New bird species

Print edition : March 04, 2016

The Himalayan Forest Thrush at Dulongjiang in China's Yunnan province in June 2014. Photo: CRAIG BRELSFORD (www.www.shanghaibirding.com)

A NEW species of bird has been described in north-eastern India and adjacent parts of China by a team of scientists from Sweden, China, the United States, India and Russia, led by Professor Per Alstrom, Uppsala University and Swedish University of Agricultural Science. The bird has been named the Himalayan Forest Thrush, Zoothera salimalii, to honour the great Indian ornithologist Salim Ali (1896-1987). The finding has been reported in the journal Avian Research.

The Himalayan Forest Thrush was first discovered when it was realised that what was considered a single species, the Plain-backed Thrush Zoothera mollissima, was in fact two different species in north-eastern India. What first caught the attention of the scientists was the fact that the “Plain-backed Thrushes” in the coniferous and mixed forest had a rather musical song. This was in contrast to individuals found on bare rocky ground above the tree line in the same area, as they had a much harsher, scratchier, more unmusical song.

Studies of museum specimens in several countries revealed consistent differences in plumage and structure between birds that could be assigned to either of these two species. It was confirmed that the species breeding in the forests of the eastern Himalayas had no name. It was suggested that the high-elevation Plain-backed Thrush be called the “Alpine Thrush” instead, while retaining the scientific name of the “original” species, Zoothera mollissima, in accordance with international nomenclatural rules.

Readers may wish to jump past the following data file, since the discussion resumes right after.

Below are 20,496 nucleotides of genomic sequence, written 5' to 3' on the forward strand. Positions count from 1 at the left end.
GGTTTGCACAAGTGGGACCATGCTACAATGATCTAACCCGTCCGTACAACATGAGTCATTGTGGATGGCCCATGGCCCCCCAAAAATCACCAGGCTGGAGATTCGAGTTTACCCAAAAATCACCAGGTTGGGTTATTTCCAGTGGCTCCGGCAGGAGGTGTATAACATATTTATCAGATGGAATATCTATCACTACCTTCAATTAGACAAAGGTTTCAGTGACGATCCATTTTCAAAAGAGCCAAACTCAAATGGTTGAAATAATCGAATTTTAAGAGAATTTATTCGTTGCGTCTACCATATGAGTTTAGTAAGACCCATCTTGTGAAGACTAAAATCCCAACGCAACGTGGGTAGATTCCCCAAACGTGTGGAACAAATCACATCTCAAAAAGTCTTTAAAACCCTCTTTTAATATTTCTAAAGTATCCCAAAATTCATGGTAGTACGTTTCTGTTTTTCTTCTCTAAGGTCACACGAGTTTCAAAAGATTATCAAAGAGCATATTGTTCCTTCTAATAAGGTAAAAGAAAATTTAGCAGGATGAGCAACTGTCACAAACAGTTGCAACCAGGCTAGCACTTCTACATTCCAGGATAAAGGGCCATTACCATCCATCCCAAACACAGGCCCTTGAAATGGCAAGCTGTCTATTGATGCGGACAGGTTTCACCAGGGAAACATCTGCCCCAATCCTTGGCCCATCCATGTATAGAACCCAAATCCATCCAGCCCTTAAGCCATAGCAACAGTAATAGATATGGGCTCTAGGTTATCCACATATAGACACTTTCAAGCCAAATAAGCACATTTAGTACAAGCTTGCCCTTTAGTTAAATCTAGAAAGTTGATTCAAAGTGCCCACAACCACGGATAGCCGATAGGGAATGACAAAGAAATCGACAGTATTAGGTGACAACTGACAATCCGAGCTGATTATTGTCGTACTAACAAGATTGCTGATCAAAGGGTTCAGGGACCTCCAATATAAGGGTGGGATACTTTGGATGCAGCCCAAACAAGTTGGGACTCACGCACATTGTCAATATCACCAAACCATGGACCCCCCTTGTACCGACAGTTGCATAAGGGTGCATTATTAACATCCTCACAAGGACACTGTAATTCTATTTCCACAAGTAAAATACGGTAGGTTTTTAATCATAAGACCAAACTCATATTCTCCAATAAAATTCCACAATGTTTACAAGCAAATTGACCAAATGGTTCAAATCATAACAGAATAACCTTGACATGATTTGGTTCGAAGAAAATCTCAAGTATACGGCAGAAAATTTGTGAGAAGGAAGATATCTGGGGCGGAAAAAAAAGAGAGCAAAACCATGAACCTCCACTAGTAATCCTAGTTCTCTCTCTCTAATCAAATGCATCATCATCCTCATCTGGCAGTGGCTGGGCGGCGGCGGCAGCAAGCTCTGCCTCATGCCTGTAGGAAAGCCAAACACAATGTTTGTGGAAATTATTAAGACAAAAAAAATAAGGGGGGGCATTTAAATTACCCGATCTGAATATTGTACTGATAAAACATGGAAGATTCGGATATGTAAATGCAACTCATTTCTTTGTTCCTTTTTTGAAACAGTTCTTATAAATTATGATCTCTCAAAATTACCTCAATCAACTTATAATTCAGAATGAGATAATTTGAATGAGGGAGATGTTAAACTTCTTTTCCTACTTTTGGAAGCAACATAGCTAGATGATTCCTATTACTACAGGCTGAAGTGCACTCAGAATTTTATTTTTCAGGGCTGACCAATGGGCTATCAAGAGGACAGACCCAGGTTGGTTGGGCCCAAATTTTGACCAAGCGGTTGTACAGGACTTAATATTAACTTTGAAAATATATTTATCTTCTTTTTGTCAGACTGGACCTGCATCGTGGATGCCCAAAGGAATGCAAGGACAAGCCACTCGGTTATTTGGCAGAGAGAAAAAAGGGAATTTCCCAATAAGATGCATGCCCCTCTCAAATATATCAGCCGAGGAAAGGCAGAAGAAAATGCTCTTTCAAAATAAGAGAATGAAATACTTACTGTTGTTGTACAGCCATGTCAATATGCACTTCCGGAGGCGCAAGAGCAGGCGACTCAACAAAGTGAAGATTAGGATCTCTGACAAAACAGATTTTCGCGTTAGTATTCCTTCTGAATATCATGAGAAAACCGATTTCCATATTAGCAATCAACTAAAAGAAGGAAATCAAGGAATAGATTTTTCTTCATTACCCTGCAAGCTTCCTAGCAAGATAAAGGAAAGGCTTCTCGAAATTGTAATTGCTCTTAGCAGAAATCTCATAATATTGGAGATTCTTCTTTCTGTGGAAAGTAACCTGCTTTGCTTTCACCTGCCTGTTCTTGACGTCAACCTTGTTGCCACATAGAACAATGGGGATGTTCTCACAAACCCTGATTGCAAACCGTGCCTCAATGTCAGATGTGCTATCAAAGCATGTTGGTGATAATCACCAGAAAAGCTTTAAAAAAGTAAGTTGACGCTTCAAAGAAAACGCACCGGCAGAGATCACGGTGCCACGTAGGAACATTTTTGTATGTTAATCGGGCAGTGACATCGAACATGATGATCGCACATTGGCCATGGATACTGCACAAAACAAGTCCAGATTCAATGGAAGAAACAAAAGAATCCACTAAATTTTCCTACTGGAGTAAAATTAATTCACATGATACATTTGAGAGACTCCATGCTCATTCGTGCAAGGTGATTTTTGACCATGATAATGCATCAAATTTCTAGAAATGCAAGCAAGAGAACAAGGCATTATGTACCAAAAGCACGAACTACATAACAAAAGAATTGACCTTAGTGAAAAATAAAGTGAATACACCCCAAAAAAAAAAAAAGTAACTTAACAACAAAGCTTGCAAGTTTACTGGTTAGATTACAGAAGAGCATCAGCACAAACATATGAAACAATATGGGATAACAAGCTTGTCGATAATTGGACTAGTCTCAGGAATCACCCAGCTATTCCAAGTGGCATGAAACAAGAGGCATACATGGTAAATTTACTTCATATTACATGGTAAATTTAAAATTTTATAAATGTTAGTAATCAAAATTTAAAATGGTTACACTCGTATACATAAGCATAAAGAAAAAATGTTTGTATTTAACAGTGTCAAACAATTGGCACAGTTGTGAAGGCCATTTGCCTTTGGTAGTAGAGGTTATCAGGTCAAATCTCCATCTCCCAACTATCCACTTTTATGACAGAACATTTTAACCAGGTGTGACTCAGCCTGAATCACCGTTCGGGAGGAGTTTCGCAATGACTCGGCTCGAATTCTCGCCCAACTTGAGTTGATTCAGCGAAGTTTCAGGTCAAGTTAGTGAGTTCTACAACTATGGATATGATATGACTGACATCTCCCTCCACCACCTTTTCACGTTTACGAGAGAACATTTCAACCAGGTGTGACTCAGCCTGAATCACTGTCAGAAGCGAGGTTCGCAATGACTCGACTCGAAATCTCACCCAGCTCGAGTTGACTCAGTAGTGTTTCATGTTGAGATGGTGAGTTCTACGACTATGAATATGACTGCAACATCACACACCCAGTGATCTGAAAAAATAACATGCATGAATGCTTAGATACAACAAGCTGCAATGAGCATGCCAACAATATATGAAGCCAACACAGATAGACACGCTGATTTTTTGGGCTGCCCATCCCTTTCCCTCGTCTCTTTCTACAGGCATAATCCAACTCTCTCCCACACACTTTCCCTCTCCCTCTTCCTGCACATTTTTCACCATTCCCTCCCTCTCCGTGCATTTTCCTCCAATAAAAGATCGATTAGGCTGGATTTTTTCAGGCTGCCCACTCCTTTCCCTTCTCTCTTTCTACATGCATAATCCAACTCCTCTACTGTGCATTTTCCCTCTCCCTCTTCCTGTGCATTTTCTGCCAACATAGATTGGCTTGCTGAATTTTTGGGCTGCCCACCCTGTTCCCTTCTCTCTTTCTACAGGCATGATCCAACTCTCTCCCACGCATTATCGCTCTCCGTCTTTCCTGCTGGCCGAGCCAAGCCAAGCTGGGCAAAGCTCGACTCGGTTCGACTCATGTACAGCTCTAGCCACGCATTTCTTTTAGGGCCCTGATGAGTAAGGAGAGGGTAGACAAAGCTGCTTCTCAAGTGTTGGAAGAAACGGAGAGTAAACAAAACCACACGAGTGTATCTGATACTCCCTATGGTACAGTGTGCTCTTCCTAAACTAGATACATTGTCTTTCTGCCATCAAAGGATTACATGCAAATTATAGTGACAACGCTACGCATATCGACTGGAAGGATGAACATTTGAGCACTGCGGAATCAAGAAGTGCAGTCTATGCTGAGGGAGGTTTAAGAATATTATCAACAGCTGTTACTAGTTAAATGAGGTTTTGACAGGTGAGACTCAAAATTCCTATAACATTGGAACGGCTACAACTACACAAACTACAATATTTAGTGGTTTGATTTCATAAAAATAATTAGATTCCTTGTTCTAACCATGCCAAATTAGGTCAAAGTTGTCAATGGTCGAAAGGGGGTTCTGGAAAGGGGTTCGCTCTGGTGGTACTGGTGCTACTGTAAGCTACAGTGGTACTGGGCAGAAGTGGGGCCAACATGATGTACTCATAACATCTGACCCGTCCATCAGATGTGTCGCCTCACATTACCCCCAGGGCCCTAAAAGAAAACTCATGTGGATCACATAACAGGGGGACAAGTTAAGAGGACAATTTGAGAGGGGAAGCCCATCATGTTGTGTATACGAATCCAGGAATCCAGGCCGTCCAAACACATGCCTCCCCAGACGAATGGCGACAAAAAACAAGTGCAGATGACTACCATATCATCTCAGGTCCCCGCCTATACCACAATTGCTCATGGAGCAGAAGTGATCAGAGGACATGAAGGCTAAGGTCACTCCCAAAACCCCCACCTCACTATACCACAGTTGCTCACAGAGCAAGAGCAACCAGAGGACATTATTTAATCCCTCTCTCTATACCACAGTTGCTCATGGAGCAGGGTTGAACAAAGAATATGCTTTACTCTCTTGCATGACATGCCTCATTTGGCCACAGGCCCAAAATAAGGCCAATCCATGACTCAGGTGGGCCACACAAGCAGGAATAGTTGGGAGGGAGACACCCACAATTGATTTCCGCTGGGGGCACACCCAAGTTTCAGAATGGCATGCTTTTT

Further analyses of plumage, structure, song, DNA and ecology from throughout the range of the “Plain-backed Thrush” revealed that a third species was present in central China. This was already known, but was treated as a subspecies of “Plain-backed Thrush”. The scientists called it Sichuan Forest Thrush. The song of the Sichuan Forest Thrush was found to be even more musical than the song of the Himalayan Forest Thrush.

DNA analyses suggested that these three species have been genetically separated for several million years.

R. Ramachandran

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